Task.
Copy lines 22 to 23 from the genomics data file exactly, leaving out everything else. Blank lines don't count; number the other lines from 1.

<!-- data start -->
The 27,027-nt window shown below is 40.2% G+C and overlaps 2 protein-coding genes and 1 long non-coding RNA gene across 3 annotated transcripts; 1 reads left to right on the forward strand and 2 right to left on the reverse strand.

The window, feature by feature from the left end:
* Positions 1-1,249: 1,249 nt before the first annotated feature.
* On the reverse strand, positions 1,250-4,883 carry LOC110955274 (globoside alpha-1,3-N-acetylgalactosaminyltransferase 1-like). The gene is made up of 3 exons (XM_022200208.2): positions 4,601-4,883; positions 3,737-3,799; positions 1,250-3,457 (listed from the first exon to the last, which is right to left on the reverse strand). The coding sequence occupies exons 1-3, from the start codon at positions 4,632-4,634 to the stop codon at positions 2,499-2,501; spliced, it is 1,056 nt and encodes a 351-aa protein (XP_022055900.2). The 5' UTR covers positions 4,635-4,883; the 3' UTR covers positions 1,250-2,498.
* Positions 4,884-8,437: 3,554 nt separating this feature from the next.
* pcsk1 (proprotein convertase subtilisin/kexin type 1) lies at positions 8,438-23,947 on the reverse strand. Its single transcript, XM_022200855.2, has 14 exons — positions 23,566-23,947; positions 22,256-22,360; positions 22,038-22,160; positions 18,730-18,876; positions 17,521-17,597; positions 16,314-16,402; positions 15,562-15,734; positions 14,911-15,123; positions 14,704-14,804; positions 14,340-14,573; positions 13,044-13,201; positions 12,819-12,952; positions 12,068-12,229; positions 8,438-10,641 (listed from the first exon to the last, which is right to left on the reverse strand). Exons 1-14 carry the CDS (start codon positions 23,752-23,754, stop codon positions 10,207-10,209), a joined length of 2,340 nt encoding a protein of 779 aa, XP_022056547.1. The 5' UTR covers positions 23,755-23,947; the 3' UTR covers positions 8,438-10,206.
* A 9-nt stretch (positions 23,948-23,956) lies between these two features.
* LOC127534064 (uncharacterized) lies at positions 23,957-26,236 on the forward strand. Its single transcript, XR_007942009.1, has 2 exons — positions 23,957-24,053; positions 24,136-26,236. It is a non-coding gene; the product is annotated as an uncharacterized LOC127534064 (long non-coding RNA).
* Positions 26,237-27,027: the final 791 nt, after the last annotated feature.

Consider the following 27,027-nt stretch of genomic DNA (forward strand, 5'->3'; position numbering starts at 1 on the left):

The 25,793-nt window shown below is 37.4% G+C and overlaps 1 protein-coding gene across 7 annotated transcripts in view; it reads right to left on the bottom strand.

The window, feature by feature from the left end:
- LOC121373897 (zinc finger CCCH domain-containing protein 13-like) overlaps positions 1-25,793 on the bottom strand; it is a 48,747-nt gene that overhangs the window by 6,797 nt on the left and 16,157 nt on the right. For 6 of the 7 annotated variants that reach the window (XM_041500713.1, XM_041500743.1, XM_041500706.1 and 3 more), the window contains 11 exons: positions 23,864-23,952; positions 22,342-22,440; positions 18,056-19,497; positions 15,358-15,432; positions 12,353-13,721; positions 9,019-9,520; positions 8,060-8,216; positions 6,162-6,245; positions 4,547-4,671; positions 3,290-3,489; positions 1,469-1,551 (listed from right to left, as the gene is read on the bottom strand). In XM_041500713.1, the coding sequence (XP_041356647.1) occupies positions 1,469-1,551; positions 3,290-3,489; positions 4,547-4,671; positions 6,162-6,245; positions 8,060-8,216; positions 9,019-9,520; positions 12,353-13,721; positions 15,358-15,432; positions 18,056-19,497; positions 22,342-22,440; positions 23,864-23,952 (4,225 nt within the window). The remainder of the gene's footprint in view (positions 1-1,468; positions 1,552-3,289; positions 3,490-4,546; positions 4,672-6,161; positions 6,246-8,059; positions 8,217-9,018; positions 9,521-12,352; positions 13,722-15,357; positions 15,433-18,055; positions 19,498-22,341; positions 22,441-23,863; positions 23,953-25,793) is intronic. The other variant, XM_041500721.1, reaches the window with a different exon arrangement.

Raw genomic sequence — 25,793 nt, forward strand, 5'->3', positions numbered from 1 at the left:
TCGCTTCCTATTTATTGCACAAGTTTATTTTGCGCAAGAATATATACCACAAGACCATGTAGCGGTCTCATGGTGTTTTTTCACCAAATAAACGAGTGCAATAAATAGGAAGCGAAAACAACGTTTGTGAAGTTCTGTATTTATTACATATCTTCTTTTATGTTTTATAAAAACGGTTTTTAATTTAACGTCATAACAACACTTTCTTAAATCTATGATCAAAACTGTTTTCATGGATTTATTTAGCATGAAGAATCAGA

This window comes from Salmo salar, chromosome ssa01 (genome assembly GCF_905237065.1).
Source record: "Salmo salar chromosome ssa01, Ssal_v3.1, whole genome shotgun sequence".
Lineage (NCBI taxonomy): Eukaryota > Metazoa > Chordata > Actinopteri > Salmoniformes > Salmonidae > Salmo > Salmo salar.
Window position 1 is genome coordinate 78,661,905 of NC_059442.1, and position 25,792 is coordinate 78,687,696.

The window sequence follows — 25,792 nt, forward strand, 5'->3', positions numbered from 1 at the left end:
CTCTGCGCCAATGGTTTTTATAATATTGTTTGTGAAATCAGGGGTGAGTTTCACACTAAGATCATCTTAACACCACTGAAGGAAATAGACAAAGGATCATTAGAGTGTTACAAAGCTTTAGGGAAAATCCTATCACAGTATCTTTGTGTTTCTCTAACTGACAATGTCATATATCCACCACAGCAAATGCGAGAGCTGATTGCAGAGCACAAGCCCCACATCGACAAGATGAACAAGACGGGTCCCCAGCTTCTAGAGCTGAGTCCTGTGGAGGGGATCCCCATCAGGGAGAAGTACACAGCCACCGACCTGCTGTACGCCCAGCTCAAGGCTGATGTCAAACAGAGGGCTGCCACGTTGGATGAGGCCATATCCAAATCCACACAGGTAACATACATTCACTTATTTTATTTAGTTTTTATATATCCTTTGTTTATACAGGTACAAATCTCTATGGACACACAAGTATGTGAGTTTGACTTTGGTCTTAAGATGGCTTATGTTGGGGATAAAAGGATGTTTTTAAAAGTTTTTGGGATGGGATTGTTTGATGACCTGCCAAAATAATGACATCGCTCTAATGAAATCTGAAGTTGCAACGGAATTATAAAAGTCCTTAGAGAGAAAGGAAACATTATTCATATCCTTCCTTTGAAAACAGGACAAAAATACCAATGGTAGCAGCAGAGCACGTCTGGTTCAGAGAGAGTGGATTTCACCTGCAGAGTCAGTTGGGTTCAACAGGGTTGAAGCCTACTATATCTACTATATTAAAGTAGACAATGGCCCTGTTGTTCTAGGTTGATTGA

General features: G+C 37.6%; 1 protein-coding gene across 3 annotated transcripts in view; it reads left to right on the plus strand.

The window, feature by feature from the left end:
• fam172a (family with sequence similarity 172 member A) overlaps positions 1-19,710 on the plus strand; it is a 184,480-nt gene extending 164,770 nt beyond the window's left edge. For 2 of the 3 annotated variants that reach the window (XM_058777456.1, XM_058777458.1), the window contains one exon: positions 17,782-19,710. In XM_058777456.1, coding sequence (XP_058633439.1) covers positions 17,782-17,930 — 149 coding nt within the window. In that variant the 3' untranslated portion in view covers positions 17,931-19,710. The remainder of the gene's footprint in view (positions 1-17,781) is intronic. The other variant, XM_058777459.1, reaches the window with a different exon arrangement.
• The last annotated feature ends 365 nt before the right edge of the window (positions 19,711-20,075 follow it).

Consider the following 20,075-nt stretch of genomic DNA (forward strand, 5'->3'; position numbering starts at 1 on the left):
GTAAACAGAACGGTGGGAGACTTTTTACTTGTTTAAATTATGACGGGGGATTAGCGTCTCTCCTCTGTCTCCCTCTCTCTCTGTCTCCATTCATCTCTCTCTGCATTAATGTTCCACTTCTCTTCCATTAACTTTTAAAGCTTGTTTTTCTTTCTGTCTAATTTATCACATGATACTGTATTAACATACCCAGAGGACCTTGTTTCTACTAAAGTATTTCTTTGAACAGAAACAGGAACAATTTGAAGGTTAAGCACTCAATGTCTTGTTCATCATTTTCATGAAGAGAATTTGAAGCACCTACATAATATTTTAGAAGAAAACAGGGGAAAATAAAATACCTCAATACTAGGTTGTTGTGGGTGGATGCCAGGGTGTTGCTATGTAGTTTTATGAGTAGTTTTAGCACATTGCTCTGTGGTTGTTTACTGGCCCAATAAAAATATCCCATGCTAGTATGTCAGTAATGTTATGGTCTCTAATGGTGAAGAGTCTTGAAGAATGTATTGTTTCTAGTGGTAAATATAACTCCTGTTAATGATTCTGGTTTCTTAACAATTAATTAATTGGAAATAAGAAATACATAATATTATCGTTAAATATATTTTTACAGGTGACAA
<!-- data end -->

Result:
General features: G+C 37.6%; 1 protein-coding gene across 3 annotated transcripts in view; it reads left to right on the plus strand.

The window, feature by feature from the left end: